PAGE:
Did “they” think it “Spanish” because it had curved windows and some stucco? Besides Mission (1890-1920) and Spanish Revival (1915-1940) styles having stucco walls, Tudor, Italian Renaissance, French Colonial, Modernistic, and International style buildings may also have walls of stucco. Curves, as in round arched windows, are common to many architectural styles of the last 100+ years, though arcades less so. Of course, Mission buildings usually have curvilinear gables (or roof parapets and dormers), making them distinct (although interestingly, Flemish gables can be very similar), whether they have any other curved elements or not (Figure 2; please find most of the figures after the body of text).
Spanish Colonial Revival style tends to have “fancier” (baroque) elements and is usually not so cube-like as the Mission style (Figure 3). Both styles have stucco walls and are annoyingly similar, but Spanish Colonial Revival roofs are much more straight-edged than the curvilinear Mission. To up the confusion, some architectural style references claim they are the same style . . . this type of joining and parting is not at all unusual amongst the many architectural styles sources. And yet there is more to add to the confusion: in the 1910s architect Irving Gill introduced his own brand of Mission that was “radically simplified” (Figure 4), and in this author’s view, tended to resemble the upcoming Spanish Revival more. In any case, Gill’s modernization of the Mission Style was highly respected and no doubt copied widely. The simplified rear arcades of the former Gratiot Inn (1917-1969) are reminiscent of Gill’s work, while the front of the structure was in the traditional Mission Style (photos of this building are hard to come by, but a number can be viewed in this video: https://youtu.be/OBCUL3wqulQ .*
Other styles of buildings that have curves (like towers or wall “corners”), which are not normally confused with “Spanish” are Queen Anne, Tudor, and Art Moderne, so I will not be addressing those styles further. Well, except that the Tunnel Depot, already pictured, appears to be Tudor or a Tudor with additional elements, and it was confused with Spanish Revival (an article from 1975 says “renaissance,” but that may have been in error since that style is centuries old). So besides Mission Revival (which is very rare in this area) and Spanish Colonial Revival (again, very rare), what building styles with round arches might be found in Port Huron and environs?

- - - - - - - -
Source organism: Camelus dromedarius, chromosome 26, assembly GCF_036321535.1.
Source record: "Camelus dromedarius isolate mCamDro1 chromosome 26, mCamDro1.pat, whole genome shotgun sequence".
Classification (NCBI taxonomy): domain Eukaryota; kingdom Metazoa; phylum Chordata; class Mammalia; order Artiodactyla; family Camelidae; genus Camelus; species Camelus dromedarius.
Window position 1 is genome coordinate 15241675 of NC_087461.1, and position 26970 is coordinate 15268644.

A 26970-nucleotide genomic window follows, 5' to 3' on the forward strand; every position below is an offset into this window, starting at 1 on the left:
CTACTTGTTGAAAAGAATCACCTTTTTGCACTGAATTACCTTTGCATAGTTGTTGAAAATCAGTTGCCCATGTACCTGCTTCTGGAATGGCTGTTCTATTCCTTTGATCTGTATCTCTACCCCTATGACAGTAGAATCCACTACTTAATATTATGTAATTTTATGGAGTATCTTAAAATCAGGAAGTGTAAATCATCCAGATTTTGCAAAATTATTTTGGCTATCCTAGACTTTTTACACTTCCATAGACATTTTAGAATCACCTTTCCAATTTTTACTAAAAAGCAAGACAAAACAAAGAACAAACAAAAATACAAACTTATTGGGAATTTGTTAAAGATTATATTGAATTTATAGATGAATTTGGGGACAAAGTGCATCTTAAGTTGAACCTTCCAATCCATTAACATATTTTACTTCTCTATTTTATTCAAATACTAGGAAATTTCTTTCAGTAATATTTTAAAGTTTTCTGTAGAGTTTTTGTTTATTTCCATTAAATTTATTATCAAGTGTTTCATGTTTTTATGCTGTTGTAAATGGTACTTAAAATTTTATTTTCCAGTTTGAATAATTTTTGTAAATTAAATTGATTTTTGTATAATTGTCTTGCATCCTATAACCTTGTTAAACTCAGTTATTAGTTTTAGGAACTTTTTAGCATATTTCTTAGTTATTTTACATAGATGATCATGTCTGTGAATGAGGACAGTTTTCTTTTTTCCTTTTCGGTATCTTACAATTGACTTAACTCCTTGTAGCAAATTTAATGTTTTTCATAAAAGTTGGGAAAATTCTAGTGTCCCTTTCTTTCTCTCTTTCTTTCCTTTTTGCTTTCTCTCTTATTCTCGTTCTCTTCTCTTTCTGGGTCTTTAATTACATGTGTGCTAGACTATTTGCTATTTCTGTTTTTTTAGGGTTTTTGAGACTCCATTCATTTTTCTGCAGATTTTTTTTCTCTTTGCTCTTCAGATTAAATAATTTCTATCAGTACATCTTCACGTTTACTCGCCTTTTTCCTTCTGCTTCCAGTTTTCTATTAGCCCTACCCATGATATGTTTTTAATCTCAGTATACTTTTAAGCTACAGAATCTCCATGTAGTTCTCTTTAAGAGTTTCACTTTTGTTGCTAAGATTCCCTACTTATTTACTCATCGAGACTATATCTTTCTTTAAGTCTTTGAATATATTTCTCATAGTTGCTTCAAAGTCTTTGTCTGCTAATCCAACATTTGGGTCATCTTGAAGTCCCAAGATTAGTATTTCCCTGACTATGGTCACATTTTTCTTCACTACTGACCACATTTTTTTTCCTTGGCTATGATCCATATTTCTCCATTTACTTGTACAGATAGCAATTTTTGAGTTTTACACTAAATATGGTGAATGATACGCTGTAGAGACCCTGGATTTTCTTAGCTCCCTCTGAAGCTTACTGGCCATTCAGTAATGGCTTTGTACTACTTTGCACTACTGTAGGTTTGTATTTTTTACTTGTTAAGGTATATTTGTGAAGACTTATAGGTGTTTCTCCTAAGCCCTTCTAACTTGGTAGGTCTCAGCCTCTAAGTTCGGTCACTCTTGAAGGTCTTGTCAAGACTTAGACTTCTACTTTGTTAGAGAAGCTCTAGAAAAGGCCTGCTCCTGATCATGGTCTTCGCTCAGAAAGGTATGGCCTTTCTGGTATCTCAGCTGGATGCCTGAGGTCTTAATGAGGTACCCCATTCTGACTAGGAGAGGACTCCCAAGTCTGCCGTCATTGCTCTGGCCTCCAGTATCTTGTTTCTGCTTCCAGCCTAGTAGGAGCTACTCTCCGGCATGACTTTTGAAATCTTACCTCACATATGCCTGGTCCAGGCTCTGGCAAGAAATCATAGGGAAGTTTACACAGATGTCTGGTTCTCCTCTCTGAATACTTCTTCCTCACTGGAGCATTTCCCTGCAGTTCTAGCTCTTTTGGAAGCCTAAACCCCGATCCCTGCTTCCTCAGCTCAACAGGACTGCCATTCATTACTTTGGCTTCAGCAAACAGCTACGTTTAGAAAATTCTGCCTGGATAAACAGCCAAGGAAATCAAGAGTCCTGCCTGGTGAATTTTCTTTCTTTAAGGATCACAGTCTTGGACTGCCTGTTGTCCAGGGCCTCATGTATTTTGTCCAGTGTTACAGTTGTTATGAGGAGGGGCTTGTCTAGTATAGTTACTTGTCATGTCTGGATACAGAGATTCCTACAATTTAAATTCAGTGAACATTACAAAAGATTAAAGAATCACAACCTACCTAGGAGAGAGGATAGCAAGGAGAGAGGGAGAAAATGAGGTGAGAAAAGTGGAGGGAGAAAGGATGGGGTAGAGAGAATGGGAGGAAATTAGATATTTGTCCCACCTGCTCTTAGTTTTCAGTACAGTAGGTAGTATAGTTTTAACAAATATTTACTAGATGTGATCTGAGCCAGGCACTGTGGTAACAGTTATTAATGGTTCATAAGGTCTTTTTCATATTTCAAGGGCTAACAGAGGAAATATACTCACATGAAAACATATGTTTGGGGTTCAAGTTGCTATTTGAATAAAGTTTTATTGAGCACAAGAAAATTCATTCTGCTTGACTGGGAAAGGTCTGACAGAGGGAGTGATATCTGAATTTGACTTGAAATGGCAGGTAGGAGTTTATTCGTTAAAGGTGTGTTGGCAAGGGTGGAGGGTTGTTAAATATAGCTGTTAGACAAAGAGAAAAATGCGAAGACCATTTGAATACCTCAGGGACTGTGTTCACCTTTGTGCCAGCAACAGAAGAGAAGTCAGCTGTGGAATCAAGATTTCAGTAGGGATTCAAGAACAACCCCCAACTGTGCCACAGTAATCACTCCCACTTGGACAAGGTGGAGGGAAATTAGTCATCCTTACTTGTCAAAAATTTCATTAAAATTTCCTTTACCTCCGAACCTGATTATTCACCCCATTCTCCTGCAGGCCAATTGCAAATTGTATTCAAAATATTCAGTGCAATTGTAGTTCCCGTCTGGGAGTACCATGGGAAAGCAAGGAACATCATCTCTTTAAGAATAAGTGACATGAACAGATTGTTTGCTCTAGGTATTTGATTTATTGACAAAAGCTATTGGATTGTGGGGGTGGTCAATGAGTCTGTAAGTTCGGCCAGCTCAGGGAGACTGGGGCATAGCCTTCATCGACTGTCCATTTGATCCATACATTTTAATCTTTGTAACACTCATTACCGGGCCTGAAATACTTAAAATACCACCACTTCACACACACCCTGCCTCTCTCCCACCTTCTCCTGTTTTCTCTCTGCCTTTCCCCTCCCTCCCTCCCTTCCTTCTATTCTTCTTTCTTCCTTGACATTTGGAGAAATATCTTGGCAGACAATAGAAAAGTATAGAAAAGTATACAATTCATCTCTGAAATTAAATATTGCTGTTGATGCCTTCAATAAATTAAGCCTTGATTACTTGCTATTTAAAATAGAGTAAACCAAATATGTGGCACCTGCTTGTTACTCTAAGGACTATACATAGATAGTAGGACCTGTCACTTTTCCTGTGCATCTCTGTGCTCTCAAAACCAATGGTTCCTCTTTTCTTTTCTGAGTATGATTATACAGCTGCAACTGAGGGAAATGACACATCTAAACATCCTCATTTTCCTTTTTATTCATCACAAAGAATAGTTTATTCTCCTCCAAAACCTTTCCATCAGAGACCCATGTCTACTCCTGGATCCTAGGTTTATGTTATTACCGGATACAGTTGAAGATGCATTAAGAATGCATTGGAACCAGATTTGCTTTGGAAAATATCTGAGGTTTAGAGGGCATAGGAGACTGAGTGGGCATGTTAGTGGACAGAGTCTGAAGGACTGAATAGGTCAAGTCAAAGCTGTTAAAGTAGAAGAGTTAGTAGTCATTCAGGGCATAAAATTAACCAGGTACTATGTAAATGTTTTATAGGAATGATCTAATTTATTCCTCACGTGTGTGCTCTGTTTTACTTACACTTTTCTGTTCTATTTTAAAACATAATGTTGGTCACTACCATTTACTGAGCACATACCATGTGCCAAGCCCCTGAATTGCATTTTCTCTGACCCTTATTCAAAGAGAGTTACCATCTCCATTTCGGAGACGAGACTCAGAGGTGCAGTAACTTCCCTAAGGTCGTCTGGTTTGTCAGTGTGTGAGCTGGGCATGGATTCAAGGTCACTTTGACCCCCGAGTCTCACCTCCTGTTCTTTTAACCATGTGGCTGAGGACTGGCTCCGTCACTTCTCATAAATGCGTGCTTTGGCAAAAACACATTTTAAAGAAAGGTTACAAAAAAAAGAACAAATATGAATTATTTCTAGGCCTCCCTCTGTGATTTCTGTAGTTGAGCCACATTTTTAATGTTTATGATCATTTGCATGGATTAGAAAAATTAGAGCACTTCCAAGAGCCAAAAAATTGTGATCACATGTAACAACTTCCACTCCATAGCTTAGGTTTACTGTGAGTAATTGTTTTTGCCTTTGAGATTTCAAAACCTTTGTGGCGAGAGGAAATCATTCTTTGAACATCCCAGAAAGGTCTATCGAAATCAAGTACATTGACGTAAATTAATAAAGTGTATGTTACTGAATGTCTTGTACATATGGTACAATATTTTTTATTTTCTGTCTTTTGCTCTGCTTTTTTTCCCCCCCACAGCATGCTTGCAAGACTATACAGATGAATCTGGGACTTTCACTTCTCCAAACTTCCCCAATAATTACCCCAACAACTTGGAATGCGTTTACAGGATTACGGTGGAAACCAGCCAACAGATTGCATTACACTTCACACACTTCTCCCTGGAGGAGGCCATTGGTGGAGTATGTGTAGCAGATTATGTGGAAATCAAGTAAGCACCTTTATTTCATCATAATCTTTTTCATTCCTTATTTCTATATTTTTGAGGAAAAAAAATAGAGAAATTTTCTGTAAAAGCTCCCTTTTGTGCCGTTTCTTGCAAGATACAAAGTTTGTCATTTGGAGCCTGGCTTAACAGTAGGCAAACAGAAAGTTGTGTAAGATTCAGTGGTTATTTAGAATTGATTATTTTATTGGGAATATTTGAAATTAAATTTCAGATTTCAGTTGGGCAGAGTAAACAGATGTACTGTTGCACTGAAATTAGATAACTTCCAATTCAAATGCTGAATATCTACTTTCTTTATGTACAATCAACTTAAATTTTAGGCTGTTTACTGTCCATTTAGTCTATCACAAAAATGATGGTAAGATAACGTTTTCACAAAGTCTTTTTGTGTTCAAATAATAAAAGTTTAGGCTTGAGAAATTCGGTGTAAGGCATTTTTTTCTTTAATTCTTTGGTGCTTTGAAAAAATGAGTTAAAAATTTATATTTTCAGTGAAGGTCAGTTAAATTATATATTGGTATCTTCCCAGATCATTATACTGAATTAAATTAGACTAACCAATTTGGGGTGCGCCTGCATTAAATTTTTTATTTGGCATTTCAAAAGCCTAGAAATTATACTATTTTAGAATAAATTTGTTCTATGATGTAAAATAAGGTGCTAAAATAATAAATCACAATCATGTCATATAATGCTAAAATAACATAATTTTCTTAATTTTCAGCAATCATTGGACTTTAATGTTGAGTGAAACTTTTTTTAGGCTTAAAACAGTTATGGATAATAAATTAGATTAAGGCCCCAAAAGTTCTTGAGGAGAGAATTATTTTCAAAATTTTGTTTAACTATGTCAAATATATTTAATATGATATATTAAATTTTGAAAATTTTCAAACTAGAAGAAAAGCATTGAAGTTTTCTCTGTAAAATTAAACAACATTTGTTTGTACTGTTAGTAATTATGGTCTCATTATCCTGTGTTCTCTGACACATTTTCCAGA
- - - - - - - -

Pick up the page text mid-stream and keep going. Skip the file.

The arch, of course, is Roman in origin (well, they invented the weight-bearing arch). And Rome is in Italy, so styles with arches tend to be Roman or Italian of some sort. The oldest style in the area that starts to get its curve on is Italian Villa (1837-1880), and there appear to be some homes of this style still standing in Port Huron. The example in Figure 5 has many round-top windows. Italianate, 1840-1885, soon followed (Second Empire, 1855-1885, buildings have perhaps even more curved elements), and examples are easily seen in Port Huron. Most curves are found in one or more floors of arched windows. Many Italianate buildings actually did not have that much in the way of curvature, but the two upper stories in the Port Huron example have two different types of curved windows (Figure 6).
Romanesque Revival was early, from the 1840s to the 1870s, and evolved into other forms. However, being a favorite for churches and schools, the style was apparently carried on in these types of buildings much longer. Arguably the most beautiful building still standing in Port Huron–Saint Joseph Catholic Church–has been described as Romanesque Revival (Buildings of Michigan 1993:353-354), although it was built 1922-23. Please see figure 7 for all the wonderful curves and other details. There are a very small number of Richardsonian Romanesque (~1877-1900) buildings in Port Huron, and arches are an identifying feature of this style (note the Roman reference right in the name). These relatively distinctive and heavy structures of stone are normally not confused with other styles (Figures 8 and 9). (Victorian Romanesque, 1870-1900, was even more curvy.) Buildings in the Italian Renaissance style, 1890-1935, may have lots of arched windows and an arcade (or they may not) (Figure 10).
So if you see a building with a row of arched windows, or an arched opening or two (doorways and porticoes), or a row of arches that make up an arcade, what style might it be? Something to consider is that it may just be a vernacular building—one designed and made by a local builder, not an architect—which contains certain style elements but is not an example of a certain architectural style in its entirety (the Harrington Hotel is one such example of mixed styles). It might be one of the styles included here, but then again many styles of architecture use arched windows. If you see a building with such windows and it doesn’t really look like any of the styles here, then it’s probably not a Spanish- or Italian-based style.